kottke.org posts about future
Psychology professor Daryl Bem ran some common psychology experiments backwards and detected statistically significant results that could indicate that people somehow can, uh, see into the future.
In one experiment, students were shown a list of words and then asked to recall words from it, after which they were told to type words that were randomly selected from the same list. Spookily, the students were better at recalling words that they would later type.
In another study, Bem adapted research on "priming" -- the effect of a subliminally presented word on a person's response to an image. For instance, if someone is momentarily flashed the word "ugly", it will take them longer to decide that a picture of a kitten is pleasant than if "beautiful" had been flashed. Running the experiment back-to-front, Bem found that the priming effect seemed to work backwards in time as well as forwards.
Douglas Coupland's list of 45 tips for the next 10 years is excellent; even the stuff that seems wrong makes you think. Some of my favorite bits:
In the same way you can never go backward to a slower computer, you can never go backward to a lessened state of connectedness.
You may well burn out on the effort of being an individual. You've become a notch in the Internet's belt. Don't try to delude yourself that you're a romantic lone individual. To the new order, you're just a node. There is no escape.
It will become harder to view your life as "a story". The way we define our sense of self will continue to morph via new ways of socializing. The notion of your life needing to be a story will seem slightly corny and dated. Your life becomes however many friends you have online.
You'll spend a lot of time shopping online from your jail cell. Over-criminalization of the populace, paired with the triumph of shopping as a dominant cultural activity, will create a world where the two poles of society are shopping and jail.
Much of this list seems Cowen-esque, particularly this for some reason: "musical appreciation will shed all age barriers".
The list includes this dandy by the awesomely named Dr. Dionysys Larder:
Rail travel at high speed is not possible because passengers, unable to breathe, would die of asphyxia.
(via long now)
A video clip of what fashion designers in the 1930s predicted that people would be wearing in the year 2000. While the predictions for the women only accurately depict Lady GaGa's wardrobe, the designers of the past were slightly closer to the mark when it came to men's fashion:
"He'll be fitted with a radio, telephone, and containers for coins, keys, and candy for cuties."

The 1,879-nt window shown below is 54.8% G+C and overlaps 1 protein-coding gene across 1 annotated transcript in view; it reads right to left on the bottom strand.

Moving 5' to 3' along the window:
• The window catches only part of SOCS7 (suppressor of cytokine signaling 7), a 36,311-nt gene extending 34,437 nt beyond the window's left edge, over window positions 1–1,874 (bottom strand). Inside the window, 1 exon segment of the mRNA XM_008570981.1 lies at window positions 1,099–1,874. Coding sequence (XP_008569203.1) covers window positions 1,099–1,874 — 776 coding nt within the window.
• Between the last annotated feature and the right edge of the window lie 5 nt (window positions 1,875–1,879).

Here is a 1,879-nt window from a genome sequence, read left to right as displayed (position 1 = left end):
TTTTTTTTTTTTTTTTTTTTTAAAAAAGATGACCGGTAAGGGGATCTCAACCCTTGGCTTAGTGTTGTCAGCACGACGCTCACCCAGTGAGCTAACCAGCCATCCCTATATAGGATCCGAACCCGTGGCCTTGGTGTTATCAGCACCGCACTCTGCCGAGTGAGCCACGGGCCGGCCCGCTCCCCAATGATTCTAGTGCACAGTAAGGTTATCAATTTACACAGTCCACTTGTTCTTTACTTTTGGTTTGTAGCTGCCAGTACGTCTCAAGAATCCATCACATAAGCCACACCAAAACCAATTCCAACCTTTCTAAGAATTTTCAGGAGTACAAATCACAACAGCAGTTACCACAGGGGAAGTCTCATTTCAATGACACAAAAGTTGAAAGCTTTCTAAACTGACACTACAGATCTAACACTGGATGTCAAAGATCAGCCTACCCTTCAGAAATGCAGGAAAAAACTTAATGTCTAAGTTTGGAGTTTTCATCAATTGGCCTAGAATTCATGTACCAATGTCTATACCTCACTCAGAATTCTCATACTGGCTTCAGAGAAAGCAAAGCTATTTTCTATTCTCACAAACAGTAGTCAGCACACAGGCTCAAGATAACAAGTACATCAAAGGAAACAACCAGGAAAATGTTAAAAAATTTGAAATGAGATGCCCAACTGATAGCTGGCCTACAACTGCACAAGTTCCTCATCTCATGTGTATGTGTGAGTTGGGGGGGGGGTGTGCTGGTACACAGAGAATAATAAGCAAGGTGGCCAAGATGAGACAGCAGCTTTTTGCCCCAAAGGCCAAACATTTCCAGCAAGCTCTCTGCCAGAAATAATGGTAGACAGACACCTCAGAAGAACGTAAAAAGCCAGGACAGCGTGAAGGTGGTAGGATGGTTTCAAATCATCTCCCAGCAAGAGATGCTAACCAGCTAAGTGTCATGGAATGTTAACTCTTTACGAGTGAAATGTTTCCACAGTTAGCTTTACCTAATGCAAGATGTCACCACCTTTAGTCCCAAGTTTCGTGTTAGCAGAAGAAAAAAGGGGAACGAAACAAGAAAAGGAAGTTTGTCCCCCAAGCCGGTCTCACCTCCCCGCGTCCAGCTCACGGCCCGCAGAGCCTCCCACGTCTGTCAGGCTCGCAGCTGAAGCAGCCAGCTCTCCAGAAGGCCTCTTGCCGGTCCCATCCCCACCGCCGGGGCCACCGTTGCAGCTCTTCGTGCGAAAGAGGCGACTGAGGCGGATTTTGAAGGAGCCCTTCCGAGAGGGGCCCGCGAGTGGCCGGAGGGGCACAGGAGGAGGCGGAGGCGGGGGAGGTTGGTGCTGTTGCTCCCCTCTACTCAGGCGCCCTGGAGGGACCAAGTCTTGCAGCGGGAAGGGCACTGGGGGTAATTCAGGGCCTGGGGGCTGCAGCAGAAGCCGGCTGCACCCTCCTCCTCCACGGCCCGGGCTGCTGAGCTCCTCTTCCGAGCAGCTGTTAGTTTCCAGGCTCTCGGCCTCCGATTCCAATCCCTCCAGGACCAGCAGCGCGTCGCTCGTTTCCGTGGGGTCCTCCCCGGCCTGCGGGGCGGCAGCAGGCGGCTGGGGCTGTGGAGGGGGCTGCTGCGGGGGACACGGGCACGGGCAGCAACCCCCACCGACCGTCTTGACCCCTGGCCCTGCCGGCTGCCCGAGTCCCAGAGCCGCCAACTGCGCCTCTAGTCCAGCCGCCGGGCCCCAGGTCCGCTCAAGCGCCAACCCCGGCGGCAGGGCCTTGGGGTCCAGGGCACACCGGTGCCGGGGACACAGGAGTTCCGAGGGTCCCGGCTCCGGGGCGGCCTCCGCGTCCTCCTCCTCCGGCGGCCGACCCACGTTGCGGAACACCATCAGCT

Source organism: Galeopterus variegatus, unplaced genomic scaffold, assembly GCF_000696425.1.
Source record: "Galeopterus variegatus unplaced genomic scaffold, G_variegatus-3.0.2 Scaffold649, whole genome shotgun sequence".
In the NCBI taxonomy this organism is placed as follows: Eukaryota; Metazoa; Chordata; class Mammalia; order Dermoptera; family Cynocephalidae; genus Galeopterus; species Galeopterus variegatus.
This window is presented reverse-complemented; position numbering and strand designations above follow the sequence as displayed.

By which they must have meant credit cards.
Update: FASHION magazine responded to this video. It turns out that it was eerily accurate, with designs like Alexander Wang and Marc Jacobs parading futuristic wares that are perfectly current.
A list of predictions about the unthinkable future by Kevin Kelly and Brian Eno, made in 1993. This one by Eno isn't half bad:
A new type of artist arises: someone whose task is to gather together existing but overlooked pieces of amateur art, and, by directing attention onto them, to make them important. (This is part of a much larger theory of mine about the new role of curatorship, the big job of the next century.)
William Gibson doesn't have to write about the future anymore because he believes the present is so much more unlikely.
If one had gone to talk to a publisher in 1977 with a scenario for a science-fiction novel that was in effect the scenario for the year 2007, nobody would buy anything like it. It's too complex, with too many huge sci-fi tropes: global warming; the lethal, sexually transmitted immune-system disease; the United States, attacked by crazy terrorists, invading the wrong country. Any one of these would have been more than adequate for a science-fiction novel. But if you suggested doing them all and presenting that as an imaginary future, they'd not only show you the door, they'd probably call security.
87 bad predictions about the future. Irving Fisher, economics professor at Yale University, in 1929:
Stocks have reached what looks like a permanently high plateau.
And Variety, passing judgement on rock 'n roll in 1955:
It will be gone by June.
But we all know expert predictions are crap, yeah?
Good review of Philip Tetlock's new book about expert predicitons, Expert Political Judgment: How Good Is It? How Can We Know? "Human beings who spend their lives studying the state of the world, in other words, are poorer forecasters than dart-throwing monkeys, who would have distributed their picks evenly over the three choices." Marginal Revolution's Tyler Cowen calls Tetlock's book "one of the (few) must-read social science books of 2005".
Zach Klein: "Then, just now, I remembered that I live in the future." (Related but unrelated, now that we're living in the future, what do we expect to happen in the actual future? This is actually a serious question...society has a collective vision of the future and now that we're there -- ubiquitous huge flat panel tvs, real-time recording/documenting of everything, Segways, personally targetted advertising, etc. -- what's our new collective vision of the future like?)